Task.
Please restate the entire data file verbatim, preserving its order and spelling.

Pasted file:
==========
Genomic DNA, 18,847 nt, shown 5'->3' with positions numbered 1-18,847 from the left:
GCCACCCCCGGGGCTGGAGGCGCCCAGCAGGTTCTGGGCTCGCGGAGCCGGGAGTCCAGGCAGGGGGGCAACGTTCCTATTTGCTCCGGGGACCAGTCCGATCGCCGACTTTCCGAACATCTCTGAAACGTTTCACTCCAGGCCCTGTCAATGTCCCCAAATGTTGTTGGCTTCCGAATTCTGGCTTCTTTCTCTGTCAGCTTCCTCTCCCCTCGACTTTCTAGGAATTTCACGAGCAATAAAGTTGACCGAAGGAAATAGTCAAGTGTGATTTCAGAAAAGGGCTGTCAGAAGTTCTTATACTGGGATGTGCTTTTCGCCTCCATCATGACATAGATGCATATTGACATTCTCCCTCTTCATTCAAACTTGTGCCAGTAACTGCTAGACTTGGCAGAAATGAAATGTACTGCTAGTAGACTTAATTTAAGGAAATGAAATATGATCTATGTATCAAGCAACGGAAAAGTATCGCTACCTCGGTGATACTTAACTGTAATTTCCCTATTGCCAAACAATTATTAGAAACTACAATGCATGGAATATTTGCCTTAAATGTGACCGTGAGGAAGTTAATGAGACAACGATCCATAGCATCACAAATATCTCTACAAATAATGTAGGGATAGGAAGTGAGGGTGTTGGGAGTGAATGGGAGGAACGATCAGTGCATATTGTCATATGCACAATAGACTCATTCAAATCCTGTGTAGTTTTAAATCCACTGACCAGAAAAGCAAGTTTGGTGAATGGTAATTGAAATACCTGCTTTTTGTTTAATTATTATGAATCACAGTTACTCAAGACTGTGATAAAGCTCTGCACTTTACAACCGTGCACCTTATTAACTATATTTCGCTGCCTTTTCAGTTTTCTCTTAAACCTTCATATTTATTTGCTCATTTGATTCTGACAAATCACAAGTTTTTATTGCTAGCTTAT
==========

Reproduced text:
Genomic DNA, 18,847 nt, shown 5'->3' with positions numbered 1-18,847 from the left:
GCCACCCCCGGGGCTGGAGGCGCCCAGCAGGTTCTGGGCTCGCGGAGCCGGGAGTCCAGGCAGGGGGGCAACGTTCCTATTTGCTCCGGGGACCAGTCCGATCGCCGACTTTCCGAACATCTCTGAAACGTTTCACTCCAGGCCCTGTCAATGTCCCCAAATGTTGTTGGCTTCCGAATTCTGGCTTCTTTCTCTGTCAGCTTCCTCTCCCCTCGACTTTCTAGGAATTTCACGAGCAATAAAGTTGACCGAAGGAAATAGTCAAGTGTGATTTCAGAAAAGGGCTGTCAGAAGTTCTTATACTGGGATGTGCTTTTCGCCTCCATCATGACATAGATGCATATTGACATTCTCCCTCTTCATTCAAACTTGTGCCAGTAACTGCTAGACTTGGCAGAAATGAAATGTACTGCTAGTAGACTTAATTTAAGGAAATGAAATATGATCTATGTATCAAGCAACGGAAAAGTATCGCTACCTCGGTGATACTTAACTGTAATTTCCCTATTGCCAAACAATTATTAGAAACTACAATGCATGGAATATTTGCCTTAAATGTGACCGTGAGGAAGTTAATGAGACAACGATCCATAGCATCACAAATATCTCTACAAATAATGTAGGGATAGGAAGTGAGGGTGTTGGGAGTGAATGGGAGGAACGATCAGTGCATATTGTCATATGCACAATAGACTCATTCAAATCCTGTGTAGTTTTAAATCCACTGACCAGAAAAGCAAGTTTGGTGAATGGTAATTGAAATACCTGCTTTTTGTTTAATTATTATGAATCACAGTTACTCAAGACTGTGATAAAGCTCTGCACTTTACAACCGTGCACCTTATTAACTATATTTCGCTGCCTTTTCAGTTTTCTCTTAAACCTTCATATTTATTTGCTCATTTGATTCTGACAAATCACAAGTTTTTATTGCTAGCTTAT